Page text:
Demetrius nods at her. “Rachel, why don’t you go ahead?”
Amanda, as Rachel, avoids looking at me. In a wooden voice, she recites, “I’m Rachel, I’m seventeen, I’m bulimic, and I tried to kill myself twice, both times with pills. I hide myself away with smiles and gossip. I am not happy at all. My mother is making me come here. Secrecy is life.” She says this last line to me and then looks away.
The others take their turns, and by the time we get all the way around, it’s clear I am the only one here who hasn’t tried to really and truly kill himself. It makes me feel superior, even though it shouldn’t, and I can’t help thinking, When I actually try, I’m not going to miss. Even Demetrius has a story. These people are here and trying to get help and they’re alive, after all.
But the whole thing is heartbreaking. Between thoughts of bone char, and stories of wrist cutting and hangings, and bitchy Amanda Monk with her little pointed chin jutted out, so exposed and scared, I want to put my head on the table and let the Long Drop just come. I want to get away from these kids who never did anything to anyone except be born with different brains and different wiring, and from the people who aren’t here to eat these bone char cookies and share their tales, and the ones who didn’t make it and never had a chance. I want to get away from the stigma they all clearly feel just because they have an illness of the mind as opposed to, say, an illness of the lungs or blood. I want to get away from all the labels. “I’m OCD,” “I’m depressed,” “I’m a cutter,” they say, like these are the things that define them. One poor bastard is ADHD, OCD, BPD, bipolar, and on top of it all has some sort of anxiety disorder. I don’t even know what BPD stands for. I’m the only one who is just Theodore Finch.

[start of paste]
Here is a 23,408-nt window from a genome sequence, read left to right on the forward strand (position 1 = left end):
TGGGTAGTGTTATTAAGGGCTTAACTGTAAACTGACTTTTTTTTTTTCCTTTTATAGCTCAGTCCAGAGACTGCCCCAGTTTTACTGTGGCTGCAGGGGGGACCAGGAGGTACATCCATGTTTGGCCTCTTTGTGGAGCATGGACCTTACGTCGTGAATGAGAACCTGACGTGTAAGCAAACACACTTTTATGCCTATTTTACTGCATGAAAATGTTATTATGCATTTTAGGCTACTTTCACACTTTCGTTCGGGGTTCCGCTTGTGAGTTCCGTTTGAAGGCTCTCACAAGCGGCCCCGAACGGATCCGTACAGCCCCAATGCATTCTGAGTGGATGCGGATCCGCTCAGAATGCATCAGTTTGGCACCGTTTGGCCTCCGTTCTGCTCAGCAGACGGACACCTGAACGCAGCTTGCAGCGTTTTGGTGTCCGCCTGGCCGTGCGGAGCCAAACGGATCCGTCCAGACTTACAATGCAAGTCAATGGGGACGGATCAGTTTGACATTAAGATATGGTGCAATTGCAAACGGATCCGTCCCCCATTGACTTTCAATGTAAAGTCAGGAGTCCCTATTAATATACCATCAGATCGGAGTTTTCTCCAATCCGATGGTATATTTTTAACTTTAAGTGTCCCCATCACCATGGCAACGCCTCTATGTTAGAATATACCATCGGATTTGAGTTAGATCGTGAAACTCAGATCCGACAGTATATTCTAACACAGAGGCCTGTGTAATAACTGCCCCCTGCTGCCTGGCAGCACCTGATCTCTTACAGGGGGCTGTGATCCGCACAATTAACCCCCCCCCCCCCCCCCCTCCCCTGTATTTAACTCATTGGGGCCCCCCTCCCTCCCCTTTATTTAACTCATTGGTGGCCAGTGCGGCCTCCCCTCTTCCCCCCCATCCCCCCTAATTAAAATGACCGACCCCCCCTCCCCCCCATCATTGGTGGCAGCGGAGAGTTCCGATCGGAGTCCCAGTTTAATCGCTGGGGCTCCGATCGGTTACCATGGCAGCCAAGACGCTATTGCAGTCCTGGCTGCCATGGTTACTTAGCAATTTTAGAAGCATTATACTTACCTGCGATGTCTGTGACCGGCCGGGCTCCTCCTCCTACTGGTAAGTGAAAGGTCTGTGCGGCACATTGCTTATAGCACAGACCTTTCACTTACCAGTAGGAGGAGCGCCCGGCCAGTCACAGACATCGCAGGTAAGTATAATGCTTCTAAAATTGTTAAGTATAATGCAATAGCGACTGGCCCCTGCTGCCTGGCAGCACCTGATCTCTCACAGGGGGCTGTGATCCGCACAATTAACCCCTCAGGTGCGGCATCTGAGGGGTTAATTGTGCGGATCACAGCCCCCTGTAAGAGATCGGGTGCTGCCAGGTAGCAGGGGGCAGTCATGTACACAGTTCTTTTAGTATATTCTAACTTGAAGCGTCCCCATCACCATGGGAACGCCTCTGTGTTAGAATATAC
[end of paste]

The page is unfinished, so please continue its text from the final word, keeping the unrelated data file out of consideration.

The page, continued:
A girl with a fat black braid and glasses says, “My sister died of leukemia, and you should have seen the flowers and the sympathy.” She holds up her wrists, and even across the table I can see the scars. “But when I nearly died, no flowers were sent, no casseroles were baked. I was selfish and crazy for wasting my life when my sister had hers taken away.”